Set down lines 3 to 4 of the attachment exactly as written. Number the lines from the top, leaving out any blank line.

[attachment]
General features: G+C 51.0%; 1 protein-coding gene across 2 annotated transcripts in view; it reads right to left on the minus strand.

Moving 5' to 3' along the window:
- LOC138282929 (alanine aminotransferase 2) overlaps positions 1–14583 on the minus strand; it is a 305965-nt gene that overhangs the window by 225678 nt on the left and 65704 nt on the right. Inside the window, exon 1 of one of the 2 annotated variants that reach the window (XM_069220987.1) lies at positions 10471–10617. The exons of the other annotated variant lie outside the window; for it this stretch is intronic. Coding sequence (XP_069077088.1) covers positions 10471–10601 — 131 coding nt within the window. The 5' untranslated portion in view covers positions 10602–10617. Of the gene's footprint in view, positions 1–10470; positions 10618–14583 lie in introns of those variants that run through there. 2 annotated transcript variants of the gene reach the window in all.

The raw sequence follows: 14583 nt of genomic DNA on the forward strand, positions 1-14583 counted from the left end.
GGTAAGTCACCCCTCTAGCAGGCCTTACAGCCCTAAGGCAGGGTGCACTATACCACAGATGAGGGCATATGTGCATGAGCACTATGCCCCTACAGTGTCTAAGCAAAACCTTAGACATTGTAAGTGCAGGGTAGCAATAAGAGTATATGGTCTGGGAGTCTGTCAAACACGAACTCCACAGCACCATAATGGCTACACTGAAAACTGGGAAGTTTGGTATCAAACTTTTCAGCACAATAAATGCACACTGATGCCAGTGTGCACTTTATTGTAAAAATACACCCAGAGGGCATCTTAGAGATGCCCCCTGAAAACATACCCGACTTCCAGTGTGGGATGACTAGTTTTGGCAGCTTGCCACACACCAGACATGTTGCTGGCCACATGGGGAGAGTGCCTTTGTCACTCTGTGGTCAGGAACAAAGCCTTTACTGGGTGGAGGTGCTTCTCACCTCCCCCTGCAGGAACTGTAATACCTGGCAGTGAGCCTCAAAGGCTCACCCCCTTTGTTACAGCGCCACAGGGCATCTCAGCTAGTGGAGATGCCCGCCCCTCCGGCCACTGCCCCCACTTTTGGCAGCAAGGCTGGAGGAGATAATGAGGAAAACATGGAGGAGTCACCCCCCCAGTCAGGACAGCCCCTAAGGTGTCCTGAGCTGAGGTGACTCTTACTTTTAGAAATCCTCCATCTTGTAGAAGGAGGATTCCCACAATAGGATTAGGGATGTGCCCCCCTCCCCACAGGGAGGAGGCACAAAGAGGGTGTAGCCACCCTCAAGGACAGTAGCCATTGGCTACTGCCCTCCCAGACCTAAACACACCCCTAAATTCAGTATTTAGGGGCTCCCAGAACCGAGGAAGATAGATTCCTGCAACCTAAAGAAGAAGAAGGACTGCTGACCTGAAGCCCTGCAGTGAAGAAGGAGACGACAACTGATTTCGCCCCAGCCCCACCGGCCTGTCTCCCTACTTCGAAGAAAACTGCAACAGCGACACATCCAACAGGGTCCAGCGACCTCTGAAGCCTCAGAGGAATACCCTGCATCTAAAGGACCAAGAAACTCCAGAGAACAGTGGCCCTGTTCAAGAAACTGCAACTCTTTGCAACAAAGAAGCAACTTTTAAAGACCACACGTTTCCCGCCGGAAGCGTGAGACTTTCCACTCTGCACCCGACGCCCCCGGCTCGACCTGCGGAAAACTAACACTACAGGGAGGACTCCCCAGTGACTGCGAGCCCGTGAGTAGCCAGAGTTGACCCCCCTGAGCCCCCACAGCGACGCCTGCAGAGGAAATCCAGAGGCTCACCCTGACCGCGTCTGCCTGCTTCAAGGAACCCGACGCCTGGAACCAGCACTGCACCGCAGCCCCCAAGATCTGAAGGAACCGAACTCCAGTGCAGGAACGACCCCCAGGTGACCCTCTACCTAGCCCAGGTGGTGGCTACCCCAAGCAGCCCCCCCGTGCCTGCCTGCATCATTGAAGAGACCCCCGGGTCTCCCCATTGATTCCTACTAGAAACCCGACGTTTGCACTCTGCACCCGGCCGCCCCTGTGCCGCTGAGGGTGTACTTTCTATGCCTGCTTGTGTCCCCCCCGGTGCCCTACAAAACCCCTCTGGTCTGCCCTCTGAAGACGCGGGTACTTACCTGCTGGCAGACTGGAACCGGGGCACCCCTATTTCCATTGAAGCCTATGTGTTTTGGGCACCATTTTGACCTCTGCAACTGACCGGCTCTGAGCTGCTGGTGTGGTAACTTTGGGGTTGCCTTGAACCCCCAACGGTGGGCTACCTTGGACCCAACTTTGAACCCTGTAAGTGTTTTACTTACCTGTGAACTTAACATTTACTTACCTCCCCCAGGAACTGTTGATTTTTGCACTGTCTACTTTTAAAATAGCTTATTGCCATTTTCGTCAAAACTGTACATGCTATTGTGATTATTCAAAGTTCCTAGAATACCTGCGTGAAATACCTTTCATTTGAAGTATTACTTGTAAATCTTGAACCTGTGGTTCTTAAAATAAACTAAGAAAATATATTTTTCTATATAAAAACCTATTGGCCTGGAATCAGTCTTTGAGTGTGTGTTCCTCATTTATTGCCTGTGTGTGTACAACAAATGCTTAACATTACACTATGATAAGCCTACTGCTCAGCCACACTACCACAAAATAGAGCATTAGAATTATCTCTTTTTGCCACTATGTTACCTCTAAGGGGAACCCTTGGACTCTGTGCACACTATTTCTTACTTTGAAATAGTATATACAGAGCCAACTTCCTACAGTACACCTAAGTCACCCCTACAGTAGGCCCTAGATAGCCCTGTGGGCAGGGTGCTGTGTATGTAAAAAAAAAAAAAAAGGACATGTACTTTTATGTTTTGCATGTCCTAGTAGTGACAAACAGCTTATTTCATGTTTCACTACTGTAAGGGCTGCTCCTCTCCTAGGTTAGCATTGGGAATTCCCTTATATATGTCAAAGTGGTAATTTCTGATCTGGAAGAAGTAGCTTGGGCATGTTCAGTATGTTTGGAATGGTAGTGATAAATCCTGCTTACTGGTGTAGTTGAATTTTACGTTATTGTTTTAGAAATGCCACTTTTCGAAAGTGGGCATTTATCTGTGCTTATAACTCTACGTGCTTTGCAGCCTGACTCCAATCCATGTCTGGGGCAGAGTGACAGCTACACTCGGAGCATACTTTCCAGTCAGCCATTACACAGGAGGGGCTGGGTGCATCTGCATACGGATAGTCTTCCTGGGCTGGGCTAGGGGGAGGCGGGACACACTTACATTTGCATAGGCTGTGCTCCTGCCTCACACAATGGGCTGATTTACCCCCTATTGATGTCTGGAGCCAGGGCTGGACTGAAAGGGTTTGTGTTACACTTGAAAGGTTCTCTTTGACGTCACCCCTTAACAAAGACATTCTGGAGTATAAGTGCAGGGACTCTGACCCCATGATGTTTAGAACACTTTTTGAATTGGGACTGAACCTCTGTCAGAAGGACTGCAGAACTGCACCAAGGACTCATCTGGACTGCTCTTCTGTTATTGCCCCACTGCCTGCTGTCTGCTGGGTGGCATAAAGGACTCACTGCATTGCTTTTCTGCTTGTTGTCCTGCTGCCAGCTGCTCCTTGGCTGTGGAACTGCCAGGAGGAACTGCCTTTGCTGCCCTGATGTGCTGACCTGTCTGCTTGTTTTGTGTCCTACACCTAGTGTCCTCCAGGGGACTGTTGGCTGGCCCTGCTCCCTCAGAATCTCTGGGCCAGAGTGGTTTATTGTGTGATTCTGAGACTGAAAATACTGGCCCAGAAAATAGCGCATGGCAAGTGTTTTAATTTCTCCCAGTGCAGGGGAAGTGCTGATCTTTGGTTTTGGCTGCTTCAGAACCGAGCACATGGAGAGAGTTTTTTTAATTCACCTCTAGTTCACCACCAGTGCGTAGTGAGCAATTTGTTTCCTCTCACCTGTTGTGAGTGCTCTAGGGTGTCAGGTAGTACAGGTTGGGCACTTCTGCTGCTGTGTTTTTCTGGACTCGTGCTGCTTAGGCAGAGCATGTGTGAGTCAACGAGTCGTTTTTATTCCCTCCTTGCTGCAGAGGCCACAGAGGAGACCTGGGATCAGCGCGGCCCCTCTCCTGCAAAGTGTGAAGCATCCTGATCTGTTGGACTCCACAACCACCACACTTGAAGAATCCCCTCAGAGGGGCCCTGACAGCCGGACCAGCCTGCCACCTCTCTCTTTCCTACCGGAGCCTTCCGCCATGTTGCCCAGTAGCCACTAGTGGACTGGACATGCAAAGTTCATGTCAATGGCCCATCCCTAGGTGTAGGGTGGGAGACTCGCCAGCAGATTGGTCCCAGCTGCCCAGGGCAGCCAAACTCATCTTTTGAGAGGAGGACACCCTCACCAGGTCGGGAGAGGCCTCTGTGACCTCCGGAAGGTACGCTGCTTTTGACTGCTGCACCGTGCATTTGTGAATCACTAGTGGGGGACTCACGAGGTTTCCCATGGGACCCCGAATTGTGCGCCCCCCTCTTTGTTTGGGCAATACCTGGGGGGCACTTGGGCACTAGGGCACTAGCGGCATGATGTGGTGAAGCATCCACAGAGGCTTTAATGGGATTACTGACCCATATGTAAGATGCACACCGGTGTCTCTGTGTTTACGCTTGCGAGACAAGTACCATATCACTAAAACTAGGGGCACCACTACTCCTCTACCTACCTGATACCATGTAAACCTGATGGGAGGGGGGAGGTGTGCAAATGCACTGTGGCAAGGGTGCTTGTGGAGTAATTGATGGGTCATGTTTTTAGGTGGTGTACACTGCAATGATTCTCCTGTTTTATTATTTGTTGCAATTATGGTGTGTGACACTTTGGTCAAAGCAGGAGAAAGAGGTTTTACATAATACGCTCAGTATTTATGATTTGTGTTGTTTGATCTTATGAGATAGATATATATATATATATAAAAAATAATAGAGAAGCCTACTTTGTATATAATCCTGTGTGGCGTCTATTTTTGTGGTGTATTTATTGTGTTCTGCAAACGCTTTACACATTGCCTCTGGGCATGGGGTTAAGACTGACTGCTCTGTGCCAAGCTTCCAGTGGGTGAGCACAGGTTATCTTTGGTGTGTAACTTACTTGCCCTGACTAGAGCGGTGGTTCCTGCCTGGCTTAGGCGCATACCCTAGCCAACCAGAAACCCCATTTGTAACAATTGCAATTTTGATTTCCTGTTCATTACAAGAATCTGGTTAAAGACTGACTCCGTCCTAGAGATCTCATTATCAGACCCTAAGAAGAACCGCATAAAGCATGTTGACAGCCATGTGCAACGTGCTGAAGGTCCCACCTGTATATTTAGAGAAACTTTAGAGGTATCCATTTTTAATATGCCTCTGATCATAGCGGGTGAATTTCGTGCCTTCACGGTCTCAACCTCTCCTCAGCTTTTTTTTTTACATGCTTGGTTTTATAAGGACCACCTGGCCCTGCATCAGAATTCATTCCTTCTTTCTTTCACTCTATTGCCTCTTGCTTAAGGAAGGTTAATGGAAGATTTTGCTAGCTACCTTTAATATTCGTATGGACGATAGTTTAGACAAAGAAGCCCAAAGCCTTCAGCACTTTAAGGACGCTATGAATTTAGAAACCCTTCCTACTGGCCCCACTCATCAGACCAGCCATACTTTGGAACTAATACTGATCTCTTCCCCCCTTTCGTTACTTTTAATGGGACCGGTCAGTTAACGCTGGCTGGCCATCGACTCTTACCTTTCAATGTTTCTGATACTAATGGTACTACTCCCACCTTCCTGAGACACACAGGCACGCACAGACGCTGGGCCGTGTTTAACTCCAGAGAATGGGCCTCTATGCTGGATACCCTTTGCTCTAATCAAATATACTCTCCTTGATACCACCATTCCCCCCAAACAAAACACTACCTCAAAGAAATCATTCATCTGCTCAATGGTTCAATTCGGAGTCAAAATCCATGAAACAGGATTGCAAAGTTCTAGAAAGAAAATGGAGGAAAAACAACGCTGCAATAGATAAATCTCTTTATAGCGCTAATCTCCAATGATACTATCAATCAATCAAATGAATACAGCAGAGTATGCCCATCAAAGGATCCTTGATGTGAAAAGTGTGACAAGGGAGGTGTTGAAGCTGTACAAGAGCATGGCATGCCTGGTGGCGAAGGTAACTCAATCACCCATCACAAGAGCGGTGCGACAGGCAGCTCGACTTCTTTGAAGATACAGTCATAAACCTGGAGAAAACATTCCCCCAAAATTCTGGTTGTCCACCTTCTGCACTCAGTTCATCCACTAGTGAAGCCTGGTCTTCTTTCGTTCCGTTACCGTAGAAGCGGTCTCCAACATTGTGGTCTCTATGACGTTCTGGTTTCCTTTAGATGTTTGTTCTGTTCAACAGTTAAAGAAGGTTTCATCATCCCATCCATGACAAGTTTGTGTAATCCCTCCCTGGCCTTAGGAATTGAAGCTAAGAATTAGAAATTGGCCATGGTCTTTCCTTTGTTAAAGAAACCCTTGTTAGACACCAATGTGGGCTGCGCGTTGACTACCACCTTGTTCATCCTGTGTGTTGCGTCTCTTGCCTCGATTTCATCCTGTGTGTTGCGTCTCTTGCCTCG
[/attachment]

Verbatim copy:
- LOC138282929 (alanine aminotransferase 2) overlaps positions 1–14583 on the minus strand; it is a 305965-nt gene that overhangs the window by 225678 nt on the left and 65704 nt on the right. Inside the window, exon 1 of one of the 2 annotated variants that reach the window (XM_069220987.1) lies at positions 10471–10617. The exons of the other annotated variant lie outside the window; for it this stretch is intronic. Coding sequence (XP_069077088.1) covers positions 10471–10601 — 131 coding nt within the window. The 5' untranslated portion in view covers positions 10602–10617. Of the gene's footprint in view, positions 1–10470; positions 10618–14583 lie in introns of those variants that run through there. 2 annotated transcript variants of the gene reach the window in all.

The raw sequence follows: 14583 nt of genomic DNA on the forward strand, positions 1-14583 counted from the left end.